17 September 2010


Yoga and Buddhist meditation have been the foundational practices that have shaped my life. They are both explorations into the nature of our being, systematic methods of purification so we can progressively experience the deeper Truth underlying our ephemeral existence.
My journey has been a process of psychological rubbish removal, of peeling away thick, grubby layers of belief and conditioning that have accumulated over my formative and adult years.

The goal of this arduous journey, I believed was arrival at a place of essential purity where the ultimate Truth of existence and creation is revealed and experienced.
‘Believe’ is the word that I am investigating.
Believing there is an outcome or a destination gives meaning to what we do, otherwise we are wasting time on meaningless activity.

Learning about Aboriginal beliefs and how they lived for over 50,000 years has opened me up to a very alternative view of life and spiritual practices, not altogether incongruent with my mystical leanings. I’ve been challenged to step outside of my comfortable Yoga and Buddhist perspectives and from an objective viewpoint they look different – the sutras, noble truths, the asanas, the goals of awareness, enlightenment, Samadhi, the whole package is just another way of viewing life from which I’ve adopted a particular set of values and practices.

Viewed objectively, the work of ‘purifying one’s self’ can seem self indulgent, especially in comparison with Aboriginal beliefs. Western culture is obsessed with the individual and I cringe at the thought that my spiritual practice may have grown out of this culture of self obsession.

“The result of monasticism is that the human world is left to its own illusions and impurities, while the individual seeker establishes an isolated contact with the absolute. The “infolding” process of prayer and meditation is in stark contrast to Aboriginal spirituality which, through ever-deepening perception, opens outward to empathize and identify with every aspect of a living, active world.”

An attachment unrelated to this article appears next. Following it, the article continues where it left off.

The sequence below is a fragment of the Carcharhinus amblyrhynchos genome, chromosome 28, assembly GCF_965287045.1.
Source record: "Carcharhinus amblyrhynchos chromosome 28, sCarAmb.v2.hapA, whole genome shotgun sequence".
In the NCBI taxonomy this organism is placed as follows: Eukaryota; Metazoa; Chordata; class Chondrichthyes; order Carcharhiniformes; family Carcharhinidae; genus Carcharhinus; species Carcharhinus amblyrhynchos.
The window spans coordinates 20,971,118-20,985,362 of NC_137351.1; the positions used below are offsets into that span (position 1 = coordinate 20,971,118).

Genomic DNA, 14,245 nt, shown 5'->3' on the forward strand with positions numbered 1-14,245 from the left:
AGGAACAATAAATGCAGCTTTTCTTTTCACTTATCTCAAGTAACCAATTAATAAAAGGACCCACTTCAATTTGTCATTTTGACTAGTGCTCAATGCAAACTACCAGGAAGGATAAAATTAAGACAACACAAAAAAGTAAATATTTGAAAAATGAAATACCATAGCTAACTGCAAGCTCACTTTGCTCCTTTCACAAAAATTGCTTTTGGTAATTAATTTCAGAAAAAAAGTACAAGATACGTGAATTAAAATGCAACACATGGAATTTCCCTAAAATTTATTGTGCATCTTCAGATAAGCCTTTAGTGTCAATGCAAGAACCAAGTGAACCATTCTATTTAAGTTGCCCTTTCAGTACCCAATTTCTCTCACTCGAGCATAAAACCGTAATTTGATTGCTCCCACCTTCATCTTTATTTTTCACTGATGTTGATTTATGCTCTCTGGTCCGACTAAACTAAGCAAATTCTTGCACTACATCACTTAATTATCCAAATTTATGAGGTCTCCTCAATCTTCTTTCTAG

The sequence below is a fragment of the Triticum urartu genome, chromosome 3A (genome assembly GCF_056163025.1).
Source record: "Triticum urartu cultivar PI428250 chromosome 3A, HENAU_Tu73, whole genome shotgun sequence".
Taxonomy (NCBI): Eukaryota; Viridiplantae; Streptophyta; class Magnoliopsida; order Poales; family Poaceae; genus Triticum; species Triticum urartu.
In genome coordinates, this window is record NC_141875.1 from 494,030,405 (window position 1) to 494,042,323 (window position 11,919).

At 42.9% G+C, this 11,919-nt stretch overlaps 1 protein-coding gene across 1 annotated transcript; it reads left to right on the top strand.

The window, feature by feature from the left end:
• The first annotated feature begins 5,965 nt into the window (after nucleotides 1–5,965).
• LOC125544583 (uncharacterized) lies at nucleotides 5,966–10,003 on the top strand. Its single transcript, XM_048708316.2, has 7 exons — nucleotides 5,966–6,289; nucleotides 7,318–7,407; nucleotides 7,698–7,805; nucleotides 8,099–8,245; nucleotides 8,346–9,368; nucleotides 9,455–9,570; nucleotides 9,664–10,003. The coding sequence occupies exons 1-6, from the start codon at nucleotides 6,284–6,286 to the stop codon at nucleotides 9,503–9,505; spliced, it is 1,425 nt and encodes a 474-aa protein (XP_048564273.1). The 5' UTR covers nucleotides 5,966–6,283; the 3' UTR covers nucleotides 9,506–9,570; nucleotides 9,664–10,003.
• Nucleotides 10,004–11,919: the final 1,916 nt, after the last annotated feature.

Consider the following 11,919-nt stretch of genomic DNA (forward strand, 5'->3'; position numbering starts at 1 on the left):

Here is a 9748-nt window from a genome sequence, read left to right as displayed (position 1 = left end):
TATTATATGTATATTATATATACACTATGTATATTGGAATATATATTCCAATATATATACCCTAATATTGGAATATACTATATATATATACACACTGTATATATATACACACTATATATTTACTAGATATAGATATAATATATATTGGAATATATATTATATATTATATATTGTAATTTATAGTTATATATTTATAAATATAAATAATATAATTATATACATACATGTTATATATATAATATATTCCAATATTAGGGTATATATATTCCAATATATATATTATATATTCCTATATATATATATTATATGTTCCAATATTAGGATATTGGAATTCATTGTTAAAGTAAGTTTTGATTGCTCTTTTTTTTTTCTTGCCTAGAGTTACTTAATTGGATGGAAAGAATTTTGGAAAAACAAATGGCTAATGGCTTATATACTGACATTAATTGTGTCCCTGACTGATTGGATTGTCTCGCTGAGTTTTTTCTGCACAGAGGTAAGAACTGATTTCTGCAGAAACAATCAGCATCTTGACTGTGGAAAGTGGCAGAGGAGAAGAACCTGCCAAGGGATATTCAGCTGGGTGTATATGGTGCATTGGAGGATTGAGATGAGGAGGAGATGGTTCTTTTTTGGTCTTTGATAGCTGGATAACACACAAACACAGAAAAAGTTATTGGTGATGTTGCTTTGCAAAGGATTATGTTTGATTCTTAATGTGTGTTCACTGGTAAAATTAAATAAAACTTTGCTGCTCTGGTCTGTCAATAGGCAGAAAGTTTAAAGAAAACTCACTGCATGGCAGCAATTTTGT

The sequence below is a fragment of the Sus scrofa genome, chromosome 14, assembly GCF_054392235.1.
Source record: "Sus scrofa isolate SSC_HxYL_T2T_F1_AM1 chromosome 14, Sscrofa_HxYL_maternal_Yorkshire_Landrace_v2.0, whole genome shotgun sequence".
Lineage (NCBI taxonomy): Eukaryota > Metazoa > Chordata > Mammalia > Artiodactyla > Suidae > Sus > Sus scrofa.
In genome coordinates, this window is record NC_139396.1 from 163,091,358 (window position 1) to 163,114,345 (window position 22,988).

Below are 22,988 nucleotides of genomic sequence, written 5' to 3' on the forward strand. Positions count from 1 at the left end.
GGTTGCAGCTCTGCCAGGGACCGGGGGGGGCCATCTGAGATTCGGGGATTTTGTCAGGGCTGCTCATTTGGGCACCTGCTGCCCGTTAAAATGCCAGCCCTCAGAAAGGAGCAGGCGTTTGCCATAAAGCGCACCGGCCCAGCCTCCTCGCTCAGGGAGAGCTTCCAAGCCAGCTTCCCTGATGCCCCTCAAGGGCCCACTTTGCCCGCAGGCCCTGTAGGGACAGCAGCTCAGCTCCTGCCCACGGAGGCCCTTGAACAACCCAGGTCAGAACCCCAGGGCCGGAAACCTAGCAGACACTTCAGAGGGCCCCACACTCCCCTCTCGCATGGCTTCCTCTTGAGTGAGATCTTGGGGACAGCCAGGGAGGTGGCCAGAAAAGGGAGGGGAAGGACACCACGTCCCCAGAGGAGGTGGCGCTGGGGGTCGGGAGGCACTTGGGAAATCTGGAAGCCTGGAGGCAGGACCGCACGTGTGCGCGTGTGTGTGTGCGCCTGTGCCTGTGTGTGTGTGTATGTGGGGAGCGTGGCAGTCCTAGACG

'Voices of the First Day' by Robert Lawlor

Is the process of inner purification a valid means of achieving the final goal of immersion/connection/communion with the spirit that flows through everything in this universe.
Big questions…

I love the analogy that likens conventional spiritual practices (yoga, meditation, contemplation, prayer etc) to vehicles that can take us from one place (ignorance) to another place (enlightenment/liberation).
Imagine them as boats: I’m paddling along in my boat, you’re paddling along in your boat, we’re all paddling away at our yoga and meditation practices, thinking our little boats are taking us closer to the final destination of liberation, that vast ocean of Truth where we can finally merge with the Source.
Sometimes we change boats if we see someone moving faster than we are…
Sometimes we dangerously straddle two boats that may diverge at some point…
According to the Sufis, all we need to do is discard those boats and jump into the water!
The ocean is all around us.
The belief systems and practices we adopt in an attempt to ‘get there’ are just another container separating us from immersion in God. They are like trainer wheels, keeping us earth-bound, preventing us from directly perceiving the multi-dimensional reality that we are immersed in.
Spiritual practice is necessary to bring us to this understanding, but then we must let go of attachment to our practices and freefall into the great unknowing.

1 comment:

sarah said...

So much of our spiritual seeking is a means to explain things about and to our self. I've been reading "The Tao of Physics" by Fritjof Capra -- and the way quantum physics sees the universe as an inseparable wholeness is much like the Tao or the mystical Eastern understandings. Nonduality -- letting go -- being able to be fully whole is not a separate, individuation... it is more like the Aboriginal belief.. more like the Hindu idea that all the gods and all their stories are all part of the same fabric -- male AND female, this AND that...

It is the getting there part that catches us. The idea that there is "somewhere to get to".. that there are explanations to "know." It is just as you say -- it is the attachment even to our practices that trap us. Accepting the world as it moves... truly embracing impermanence. Inhaling, exhaling.

I am also very slowly reading "The Love of Impermanent Things" by Mary Rose O'Reilley... totally another story. Her earlier book "The Barn at the End of the World" is a very beautiful view of her search for meaning and spirit.

Your expression about this means so much to me.